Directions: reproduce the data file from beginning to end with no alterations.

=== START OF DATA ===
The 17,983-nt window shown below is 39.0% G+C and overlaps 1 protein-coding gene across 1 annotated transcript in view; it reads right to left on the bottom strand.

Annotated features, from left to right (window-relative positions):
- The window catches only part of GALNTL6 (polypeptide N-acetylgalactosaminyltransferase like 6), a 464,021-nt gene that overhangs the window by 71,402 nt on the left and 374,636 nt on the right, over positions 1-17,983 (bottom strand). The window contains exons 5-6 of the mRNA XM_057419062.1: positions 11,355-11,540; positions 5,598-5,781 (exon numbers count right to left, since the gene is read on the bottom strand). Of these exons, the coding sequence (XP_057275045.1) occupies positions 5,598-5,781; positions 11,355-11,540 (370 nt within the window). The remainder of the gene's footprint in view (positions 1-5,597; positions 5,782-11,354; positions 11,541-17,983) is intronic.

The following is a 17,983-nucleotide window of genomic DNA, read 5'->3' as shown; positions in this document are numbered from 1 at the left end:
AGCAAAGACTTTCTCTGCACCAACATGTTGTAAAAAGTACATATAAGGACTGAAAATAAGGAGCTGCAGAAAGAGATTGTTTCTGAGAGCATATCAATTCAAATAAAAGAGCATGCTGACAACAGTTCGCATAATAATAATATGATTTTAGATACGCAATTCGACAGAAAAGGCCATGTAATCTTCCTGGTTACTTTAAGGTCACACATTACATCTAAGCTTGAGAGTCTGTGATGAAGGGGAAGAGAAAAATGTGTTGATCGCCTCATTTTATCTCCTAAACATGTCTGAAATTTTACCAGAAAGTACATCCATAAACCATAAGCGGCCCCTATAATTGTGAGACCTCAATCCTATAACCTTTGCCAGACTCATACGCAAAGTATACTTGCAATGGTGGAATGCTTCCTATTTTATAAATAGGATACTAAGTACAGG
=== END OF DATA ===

The 17,983-nt window shown below is 39.0% G+C and overlaps 1 protein-coding gene across 1 annotated transcript in view; it reads right to left on the bottom strand.

Annotated features, from left to right (window-relative positions):
- The window catches only part of GALNTL6 (polypeptide N-acetylgalactosaminyltransferase like 6), a 464,021-nt gene that overhangs the window by 71,402 nt on the left and 374,636 nt on the right, over positions 1-17,983 (bottom strand). The window contains exons 5-6 of the mRNA XM_057419062.1: positions 11,355-11,540; positions 5,598-5,781 (exon numbers count right to left, since the gene is read on the bottom strand). Of these exons, the coding sequence (XP_057275045.1) occupies positions 5,598-5,781; positions 11,355-11,540 (370 nt within the window). The remainder of the gene's footprint in view (positions 1-5,597; positions 5,782-11,354; positions 11,541-17,983) is intronic.

The following is a 17,983-nucleotide window of genomic DNA, read 5'->3' as shown; positions in this document are numbered from 1 at the left end:
AGCAAAGACTTTCTCTGCACCAACATGTTGTAAAAAGTACATATAAGGACTGAAAATAAGGAGCTGCAGAAAGAGATTGTTTCTGAGAGCATATCAATTCAAATAAAAGAGCATGCTGACAACAGTTCGCATAATAATAATATGATTTTAGATACGCAATTCGACAGAAAAGGCCATGTAATCTTCCTGGTTACTTTAAGGTCACACATTACATCTAAGCTTGAGAGTCTGTGATGAAGGGGAAGAGAAAAATGTGTTGATCGCCTCATTTTATCTCCTAAACATGTCTGAAATTTTACCAGAAAGTACATCCATAAACCATAAGCGGCCCCTATAATTGTGAGACCTCAATCCTATAACCTTTGCCAGACTCATACGCAAAGTATACTTGCAATGGTGGAATGCTTCCTATTTTATAAATAGGATACTAAGTACAGG